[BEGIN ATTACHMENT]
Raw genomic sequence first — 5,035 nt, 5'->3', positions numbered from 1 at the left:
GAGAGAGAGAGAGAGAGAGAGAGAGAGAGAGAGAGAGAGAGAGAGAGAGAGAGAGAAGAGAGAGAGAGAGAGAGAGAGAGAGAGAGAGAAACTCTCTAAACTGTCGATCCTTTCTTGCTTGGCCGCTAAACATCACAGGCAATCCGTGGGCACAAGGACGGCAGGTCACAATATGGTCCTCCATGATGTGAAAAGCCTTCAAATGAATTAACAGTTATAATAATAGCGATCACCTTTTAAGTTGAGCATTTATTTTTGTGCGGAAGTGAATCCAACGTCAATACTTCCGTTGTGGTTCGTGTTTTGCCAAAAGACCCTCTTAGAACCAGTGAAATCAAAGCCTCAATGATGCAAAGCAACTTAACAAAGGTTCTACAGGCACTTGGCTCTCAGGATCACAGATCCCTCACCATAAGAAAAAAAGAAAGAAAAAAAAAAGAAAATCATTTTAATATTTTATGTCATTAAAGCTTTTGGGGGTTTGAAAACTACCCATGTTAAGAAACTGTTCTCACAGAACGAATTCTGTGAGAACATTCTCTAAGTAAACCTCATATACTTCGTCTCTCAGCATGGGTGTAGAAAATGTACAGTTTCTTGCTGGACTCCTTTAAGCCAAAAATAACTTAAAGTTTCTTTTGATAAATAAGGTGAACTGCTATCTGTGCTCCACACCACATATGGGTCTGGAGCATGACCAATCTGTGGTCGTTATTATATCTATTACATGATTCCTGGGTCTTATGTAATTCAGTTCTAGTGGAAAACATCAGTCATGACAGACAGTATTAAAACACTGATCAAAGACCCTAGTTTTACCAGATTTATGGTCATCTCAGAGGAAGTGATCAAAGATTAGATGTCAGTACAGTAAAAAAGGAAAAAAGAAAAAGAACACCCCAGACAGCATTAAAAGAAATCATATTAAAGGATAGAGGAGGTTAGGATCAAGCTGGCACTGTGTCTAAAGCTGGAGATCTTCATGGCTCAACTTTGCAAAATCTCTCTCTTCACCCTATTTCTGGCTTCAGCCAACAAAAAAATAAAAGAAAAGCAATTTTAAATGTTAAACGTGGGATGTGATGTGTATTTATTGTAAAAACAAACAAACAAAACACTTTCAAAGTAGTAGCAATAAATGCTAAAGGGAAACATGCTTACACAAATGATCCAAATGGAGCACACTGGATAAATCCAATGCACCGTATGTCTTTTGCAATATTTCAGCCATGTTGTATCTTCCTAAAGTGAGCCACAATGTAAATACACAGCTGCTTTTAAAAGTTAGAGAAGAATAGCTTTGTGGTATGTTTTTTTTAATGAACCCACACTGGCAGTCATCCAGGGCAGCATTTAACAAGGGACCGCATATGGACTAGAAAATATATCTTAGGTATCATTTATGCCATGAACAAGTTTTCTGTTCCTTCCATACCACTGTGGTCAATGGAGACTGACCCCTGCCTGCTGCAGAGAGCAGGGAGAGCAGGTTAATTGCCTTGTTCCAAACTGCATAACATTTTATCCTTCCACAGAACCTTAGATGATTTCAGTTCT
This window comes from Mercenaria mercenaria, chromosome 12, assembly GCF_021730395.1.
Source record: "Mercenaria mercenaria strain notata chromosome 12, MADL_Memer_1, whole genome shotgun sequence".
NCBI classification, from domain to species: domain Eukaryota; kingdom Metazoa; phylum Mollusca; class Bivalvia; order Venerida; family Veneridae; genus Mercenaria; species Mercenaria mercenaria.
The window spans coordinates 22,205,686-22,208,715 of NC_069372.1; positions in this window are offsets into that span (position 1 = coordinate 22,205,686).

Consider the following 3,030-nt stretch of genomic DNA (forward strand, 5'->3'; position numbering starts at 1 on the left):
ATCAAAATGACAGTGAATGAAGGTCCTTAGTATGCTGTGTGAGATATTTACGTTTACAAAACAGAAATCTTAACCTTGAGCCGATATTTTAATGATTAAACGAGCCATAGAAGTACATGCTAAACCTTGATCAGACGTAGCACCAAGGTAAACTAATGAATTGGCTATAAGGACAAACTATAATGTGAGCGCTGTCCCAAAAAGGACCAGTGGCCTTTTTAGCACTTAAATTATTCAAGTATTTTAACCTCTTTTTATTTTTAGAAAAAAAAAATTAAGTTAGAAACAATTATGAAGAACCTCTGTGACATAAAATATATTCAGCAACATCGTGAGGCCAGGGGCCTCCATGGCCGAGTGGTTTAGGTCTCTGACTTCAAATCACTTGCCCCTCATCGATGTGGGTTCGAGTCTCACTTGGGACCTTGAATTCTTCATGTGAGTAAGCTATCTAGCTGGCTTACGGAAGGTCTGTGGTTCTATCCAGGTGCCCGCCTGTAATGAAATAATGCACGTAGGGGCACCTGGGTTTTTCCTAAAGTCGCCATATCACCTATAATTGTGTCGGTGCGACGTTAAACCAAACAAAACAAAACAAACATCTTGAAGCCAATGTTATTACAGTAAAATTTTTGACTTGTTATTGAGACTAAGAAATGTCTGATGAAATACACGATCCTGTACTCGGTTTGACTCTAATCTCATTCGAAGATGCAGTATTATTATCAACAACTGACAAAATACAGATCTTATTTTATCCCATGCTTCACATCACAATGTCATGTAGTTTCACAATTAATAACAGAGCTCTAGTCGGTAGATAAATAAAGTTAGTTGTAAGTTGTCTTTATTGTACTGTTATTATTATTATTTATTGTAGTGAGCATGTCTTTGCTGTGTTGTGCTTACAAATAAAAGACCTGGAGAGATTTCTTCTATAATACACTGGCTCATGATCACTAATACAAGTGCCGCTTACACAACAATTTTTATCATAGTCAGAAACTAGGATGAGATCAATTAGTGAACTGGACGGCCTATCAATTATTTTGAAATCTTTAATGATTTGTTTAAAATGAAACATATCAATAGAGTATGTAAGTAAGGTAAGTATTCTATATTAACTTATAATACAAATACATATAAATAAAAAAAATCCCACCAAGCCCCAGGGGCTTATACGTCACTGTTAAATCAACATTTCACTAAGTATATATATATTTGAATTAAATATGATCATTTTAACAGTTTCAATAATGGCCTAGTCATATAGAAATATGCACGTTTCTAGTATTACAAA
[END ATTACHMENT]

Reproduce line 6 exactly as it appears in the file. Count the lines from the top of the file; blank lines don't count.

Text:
The window spans coordinates 22,205,686-22,208,715 of NC_069372.1; positions in this window are offsets into that span (position 1 = coordinate 22,205,686).